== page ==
Linda Carter speaks in casual conversation like she’s reciting poetry. Her voice soothes, and her eyes are
They glance up at framed images of wild cats and zebras on a wall in her office on the floor above Caffe Europa along Las Olas Boulevard.
Carter is the president and CEO of the Community Foundation of Broward, and her husband, Michael, took these photos during their trip to Africa. This year, the couple traveled to Peru to explore the Amazon.
But while journeying to foreign places is a passion, Carter, 61, says after visiting South America, “We actually had breakfast at the W Fort Lauderdale, and we looked out along the beach and we went, ‘Wow, we really do live in an amazing, beautiful place.’”
Carter is a South Florida native. She was born at Broward General Hospital and left only to pursue a marketing degree from the University of Florida.
Growing up in Broward, Carter says, “There were no science museums, there was no performing arts center. There was nothing much. Las Olas used to close for the summer, Interstate 95 didn’t even go to Broward Boulevard. It stopped at Davie.”
Similarly, when Carter first arrived at the Community Foundation of Broward 20 years ago, it too wasn’t the same as it is now.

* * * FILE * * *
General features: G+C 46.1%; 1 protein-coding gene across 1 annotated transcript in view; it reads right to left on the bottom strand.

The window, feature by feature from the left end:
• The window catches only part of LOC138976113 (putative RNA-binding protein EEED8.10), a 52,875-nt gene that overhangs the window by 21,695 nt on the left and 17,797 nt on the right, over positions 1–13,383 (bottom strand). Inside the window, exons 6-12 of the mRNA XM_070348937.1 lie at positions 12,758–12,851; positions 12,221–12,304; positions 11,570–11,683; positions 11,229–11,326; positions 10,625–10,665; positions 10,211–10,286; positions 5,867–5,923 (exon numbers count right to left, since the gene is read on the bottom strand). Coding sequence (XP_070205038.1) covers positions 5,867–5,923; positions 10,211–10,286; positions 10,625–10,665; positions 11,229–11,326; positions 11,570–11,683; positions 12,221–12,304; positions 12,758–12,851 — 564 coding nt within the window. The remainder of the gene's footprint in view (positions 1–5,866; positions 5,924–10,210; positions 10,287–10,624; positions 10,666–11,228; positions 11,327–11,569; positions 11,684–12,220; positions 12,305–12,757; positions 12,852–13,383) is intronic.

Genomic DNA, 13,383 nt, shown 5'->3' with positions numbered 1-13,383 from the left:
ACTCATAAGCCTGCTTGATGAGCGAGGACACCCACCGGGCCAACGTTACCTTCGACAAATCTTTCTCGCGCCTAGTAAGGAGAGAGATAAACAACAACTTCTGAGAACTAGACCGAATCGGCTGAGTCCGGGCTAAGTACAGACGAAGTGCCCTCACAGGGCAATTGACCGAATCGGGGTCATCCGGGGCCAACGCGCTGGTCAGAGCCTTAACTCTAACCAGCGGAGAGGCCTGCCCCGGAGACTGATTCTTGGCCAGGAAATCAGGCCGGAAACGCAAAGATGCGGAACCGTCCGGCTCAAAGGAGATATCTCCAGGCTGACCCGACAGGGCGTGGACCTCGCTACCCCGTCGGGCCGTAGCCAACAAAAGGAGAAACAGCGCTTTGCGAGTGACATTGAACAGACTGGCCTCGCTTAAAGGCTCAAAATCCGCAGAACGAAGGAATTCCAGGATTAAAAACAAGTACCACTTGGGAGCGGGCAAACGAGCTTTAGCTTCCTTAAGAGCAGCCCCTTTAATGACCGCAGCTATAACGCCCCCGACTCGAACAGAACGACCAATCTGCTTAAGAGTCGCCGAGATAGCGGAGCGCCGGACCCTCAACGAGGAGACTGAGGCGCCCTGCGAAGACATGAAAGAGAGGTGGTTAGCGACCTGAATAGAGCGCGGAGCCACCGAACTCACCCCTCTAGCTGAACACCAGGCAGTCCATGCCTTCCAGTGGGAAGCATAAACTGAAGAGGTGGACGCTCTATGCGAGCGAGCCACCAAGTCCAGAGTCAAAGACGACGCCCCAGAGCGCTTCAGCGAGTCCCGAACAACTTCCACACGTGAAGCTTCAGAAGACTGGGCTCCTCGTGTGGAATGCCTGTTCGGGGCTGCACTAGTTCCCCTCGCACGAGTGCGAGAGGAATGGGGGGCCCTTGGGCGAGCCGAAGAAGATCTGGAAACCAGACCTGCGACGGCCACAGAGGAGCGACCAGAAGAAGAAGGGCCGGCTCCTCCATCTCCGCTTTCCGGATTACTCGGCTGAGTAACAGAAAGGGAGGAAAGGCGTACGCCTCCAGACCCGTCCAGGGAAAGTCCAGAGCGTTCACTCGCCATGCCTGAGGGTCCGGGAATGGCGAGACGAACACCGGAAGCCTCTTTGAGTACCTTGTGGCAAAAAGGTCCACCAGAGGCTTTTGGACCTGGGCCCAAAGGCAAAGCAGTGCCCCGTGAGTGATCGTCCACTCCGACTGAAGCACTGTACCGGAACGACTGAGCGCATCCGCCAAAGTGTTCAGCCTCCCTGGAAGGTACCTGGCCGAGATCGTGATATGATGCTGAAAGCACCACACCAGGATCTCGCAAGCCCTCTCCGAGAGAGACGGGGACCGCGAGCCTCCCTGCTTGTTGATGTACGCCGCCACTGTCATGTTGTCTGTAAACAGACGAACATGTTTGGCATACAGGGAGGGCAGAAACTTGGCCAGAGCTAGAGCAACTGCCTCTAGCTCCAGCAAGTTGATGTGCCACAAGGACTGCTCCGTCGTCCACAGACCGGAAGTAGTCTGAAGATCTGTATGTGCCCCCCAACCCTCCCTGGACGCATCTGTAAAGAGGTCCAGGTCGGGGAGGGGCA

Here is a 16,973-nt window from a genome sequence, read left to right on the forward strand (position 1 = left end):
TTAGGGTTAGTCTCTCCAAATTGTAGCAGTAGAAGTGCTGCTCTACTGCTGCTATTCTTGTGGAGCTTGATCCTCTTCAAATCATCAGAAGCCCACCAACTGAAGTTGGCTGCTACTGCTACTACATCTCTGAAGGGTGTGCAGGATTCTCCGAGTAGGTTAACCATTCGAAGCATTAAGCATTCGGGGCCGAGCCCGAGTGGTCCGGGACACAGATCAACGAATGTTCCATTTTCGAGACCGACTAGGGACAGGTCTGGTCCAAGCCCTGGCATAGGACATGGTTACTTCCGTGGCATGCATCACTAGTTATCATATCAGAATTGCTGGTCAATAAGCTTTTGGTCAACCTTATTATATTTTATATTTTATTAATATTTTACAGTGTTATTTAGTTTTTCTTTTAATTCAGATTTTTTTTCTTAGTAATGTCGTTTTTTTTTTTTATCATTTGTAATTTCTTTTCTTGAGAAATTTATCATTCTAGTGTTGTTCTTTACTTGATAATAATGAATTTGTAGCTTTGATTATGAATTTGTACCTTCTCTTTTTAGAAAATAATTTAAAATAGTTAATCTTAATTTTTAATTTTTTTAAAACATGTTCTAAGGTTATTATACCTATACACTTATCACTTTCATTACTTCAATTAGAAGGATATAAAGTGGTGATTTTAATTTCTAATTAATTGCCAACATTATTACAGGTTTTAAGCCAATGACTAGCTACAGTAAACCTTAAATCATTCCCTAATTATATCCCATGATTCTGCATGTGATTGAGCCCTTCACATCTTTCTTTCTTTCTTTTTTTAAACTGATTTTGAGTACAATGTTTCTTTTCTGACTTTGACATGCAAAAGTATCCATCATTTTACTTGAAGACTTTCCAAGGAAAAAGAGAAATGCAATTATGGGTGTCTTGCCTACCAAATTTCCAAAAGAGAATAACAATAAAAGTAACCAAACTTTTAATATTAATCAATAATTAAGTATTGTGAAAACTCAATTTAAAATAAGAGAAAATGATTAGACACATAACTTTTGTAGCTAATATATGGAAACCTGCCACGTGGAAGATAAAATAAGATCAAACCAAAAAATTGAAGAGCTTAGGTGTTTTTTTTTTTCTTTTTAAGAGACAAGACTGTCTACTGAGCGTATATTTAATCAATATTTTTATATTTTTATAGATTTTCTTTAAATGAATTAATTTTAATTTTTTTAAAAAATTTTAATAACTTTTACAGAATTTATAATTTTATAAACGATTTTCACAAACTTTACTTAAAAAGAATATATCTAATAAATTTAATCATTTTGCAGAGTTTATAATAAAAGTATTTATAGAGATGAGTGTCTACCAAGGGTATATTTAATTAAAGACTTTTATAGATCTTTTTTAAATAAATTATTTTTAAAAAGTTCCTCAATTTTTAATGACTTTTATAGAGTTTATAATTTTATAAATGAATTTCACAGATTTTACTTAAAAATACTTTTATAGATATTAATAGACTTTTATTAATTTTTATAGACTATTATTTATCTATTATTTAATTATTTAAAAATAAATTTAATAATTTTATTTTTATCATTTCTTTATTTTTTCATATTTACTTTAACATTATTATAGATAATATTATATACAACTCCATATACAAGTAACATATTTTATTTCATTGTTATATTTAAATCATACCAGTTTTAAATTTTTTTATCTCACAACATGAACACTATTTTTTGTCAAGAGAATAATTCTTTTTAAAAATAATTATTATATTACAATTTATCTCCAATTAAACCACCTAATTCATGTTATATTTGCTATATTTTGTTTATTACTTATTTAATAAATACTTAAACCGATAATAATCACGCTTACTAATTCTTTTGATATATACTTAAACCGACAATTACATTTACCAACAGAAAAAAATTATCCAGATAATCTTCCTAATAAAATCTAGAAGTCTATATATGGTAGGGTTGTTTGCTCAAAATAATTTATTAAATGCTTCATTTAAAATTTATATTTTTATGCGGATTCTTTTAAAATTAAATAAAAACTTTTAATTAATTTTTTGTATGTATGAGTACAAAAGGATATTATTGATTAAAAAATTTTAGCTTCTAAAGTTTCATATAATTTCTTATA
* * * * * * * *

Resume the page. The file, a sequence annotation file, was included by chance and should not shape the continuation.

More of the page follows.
“We were only about four staff people, and we were not quite giving out $1 million a year,” she recalls. “Probably no one had ever heard of us before. We had done a lot of great work. It was not broken. We were just young and small.”
Carter has since taken “not quite giving out $1 million a year” and grown yearly community investments to $10 million. At press time, the organization was on pace to reach a major milestone this month—$100 million in grants since its inception in 1984.
What’s stayed the same is the organization’s purpose, which is to connect people who care with causes that matter to them by creating charitable funds in their names. If fund holders pass away, the Community Foundation continues their legacies by making donations in the directions of their interests.
“There was a woman, Margaret Roach, who was a real leader in the African-American community, who created a small fund with us, and when she was in the process of crafting it, she goes, ‘Well, what should I make my fund be about?’ and I went, ‘If you could create a magic wand, what’s important to you?’” Carter remembers.
What was important to Roach was the funding of programs for African-American boys in middle school when there’s a lot of peer pressure to do bad or good. She has since passed away, but Carter says, “We are doing exactly what we promised to do. She’s making a difference and she’s been gone probably 10 years at least. We’re here to honor that donor intent.”
Given her own magic wand, Carter says she would use it to make locals realize how special Broward County is. But through the impact of her work, it seems she already has her hands on one.
“When you travel and you see other communities, this is an amazing place,” she says. “We are as a community so blessed. We have so many talented folks who do want to be involved in the community, who call this home, and work toward making it better.”